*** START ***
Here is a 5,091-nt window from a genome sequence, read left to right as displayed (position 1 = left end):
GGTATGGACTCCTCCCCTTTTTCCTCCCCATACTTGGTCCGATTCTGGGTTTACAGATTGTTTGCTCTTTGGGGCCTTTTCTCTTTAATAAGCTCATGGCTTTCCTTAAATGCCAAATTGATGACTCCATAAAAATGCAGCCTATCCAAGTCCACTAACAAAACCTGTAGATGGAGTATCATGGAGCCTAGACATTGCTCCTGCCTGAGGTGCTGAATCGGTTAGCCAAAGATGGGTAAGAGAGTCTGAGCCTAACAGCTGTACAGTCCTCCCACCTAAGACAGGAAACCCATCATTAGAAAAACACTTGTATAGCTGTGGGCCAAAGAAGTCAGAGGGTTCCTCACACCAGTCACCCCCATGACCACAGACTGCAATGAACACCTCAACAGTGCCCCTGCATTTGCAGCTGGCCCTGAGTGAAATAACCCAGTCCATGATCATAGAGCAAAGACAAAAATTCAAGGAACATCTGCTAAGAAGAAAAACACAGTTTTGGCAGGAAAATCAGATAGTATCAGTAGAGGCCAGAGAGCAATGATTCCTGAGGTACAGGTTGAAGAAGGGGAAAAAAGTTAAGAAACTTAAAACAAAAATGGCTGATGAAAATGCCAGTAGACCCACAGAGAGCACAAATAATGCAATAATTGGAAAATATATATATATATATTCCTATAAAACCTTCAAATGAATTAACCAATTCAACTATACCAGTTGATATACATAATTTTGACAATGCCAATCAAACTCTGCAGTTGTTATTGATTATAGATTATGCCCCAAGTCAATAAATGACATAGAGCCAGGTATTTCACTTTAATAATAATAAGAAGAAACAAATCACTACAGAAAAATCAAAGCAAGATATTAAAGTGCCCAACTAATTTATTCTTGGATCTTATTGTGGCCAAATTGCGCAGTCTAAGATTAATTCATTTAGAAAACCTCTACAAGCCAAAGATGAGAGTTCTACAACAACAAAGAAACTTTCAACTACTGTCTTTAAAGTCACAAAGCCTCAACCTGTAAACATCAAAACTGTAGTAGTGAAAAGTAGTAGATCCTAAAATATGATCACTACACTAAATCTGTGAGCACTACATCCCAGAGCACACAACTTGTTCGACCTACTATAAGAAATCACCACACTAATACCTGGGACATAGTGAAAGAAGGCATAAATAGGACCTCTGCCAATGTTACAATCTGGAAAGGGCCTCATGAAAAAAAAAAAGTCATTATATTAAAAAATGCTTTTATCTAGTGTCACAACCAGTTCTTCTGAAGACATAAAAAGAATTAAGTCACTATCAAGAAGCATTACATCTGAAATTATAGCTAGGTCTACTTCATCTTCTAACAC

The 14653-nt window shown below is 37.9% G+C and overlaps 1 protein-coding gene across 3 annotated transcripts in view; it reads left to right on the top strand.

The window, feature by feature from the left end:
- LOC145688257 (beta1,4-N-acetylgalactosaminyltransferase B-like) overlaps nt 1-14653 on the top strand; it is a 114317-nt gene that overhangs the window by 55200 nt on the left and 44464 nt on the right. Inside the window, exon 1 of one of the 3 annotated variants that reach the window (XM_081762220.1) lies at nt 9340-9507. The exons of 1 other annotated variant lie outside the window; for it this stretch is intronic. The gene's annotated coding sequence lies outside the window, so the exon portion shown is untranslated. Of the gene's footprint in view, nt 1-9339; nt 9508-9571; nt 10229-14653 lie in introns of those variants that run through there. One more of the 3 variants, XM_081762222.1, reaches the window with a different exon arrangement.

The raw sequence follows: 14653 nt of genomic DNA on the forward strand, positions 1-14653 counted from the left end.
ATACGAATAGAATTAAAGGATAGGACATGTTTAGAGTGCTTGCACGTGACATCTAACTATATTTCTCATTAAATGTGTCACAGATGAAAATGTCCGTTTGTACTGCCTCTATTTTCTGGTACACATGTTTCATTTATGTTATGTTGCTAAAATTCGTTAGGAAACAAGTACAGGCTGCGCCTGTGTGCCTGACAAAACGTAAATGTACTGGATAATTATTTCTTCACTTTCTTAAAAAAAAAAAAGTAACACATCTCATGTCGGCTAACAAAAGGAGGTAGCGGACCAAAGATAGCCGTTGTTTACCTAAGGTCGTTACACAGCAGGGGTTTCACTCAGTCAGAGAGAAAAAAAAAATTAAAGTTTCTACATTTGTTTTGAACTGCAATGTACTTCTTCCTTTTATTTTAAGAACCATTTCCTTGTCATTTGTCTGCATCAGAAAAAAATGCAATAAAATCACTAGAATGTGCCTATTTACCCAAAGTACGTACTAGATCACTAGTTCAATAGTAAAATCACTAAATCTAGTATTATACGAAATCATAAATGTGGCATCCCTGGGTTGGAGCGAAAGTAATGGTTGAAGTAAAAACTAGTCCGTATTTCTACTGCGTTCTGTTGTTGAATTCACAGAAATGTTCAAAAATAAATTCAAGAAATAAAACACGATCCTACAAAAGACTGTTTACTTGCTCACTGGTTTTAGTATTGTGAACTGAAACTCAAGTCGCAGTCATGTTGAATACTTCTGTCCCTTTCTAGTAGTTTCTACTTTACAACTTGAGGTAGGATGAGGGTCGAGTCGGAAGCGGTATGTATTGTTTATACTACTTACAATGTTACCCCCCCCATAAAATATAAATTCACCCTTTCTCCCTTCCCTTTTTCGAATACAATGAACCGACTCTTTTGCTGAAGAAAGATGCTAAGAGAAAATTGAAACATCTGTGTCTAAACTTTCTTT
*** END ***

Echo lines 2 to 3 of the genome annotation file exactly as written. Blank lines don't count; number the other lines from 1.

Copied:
GGTATGGACTCCTCCCCTTTTTCCTCCCCATACTTGGTCCGATTCTGGGTTTACAGATTGTTTGCTCTTTGGGGCCTTTTCTCTTTAATAAGCTCATGGCTTTCCTTAAATGCCAAATTGATGACTCCATAAAAATGCAGCCTATCCAAGTCCACTAACAAAACCTGTAGATGGAGTATCATGGAGCCTAGACATTGCTCCTGCCTGAGGTGCTGAATCGGTTAGCCAAAGATGGGTAAGAGAGTCTGAGCCTAACAGCTGTACAGTCCTCCCACCTAAGACAGGAAACCCATCATTAGAAAAACACTTGTATAGCTGTGGGCCAAAGAAGTCAGAGGGTTCCTCACACCAGTCACCCCCATGACCACAGACTGCAATGAACACCTCAACAGTGCCCCTGCATTTGCAGCTGGCCCTGAGTGAAATAACCCAGTCCATGATCATAGAGCAAAGACAAAAATTCAAGGAACATCTGCTAAGAAGAAAAACACAGTTTTGGCAGGAAAATCAGATAGTATCAGTAGAGGCCAGAGAGCAATGATTCCTGAGGTACAGGTTGAAGAAGGGGAAAAAAGTTAAGAAACTTAAAACAAAAATGGCTGATGAAAATGCCAGTAGACCCACAGAGAGCACAAATAATGCAATAATTGGAAAATATATATATATATATTCCTATAAAACCTTCAAATGAATTAACCAATTCAACTATACCAGTTGATATACATAATTTTGACAATGCCAATCAAACTCTGCAGTTGTTATTGATTATAGATTATGCCCCAAGTCAATAAATGACATAGAGCCAGGTATTTCACTTTAATAATAATAAGAAGAAACAAATCACTACAGAAAAATCAAAGCAAGATATTAAAGTGCCCAACTAATTTATTCTTGGATCTTATTGTGGCCAAATTGCGCAGTCTAAGATTAATTCATTTAGAAAACCTCTACAAGCCAAAGATGAGAGTTCTACAACAACAAAGAAACTTTCAACTACTGTCTTTAAAGTCACAAAGCCTCAACCTGTAAACATCAAAACTGTAGTAGTGAAAAGTAGTAGATCCTAAAATATGATCACTACACTAAATCTGTGAGCACTACATCCCAGAGCACACAACTTGTTCGACCTACTATAAGAAATCACCACACTAATACCTGGGACATAGTGAAAGAAGGCATAAATAGGACCTCTGCCAATGTTACAATCTGGAAAGGGCCTCATGAAAAAAAAAAAGTCATTATATTAAAAAATGCTTTTATCTAGTGTCACAACCAGTTCTTCTGAAGACATAAAAAGAATTAAGTCACTATCAAGAAGCATTACATCTGAAATTATAGCTAGGTCTACTTCATCTTCTAACAC

The 14653-nt window shown below is 37.9% G+C and overlaps 1 protein-coding gene across 3 annotated transcripts in view; it reads left to right on the top strand.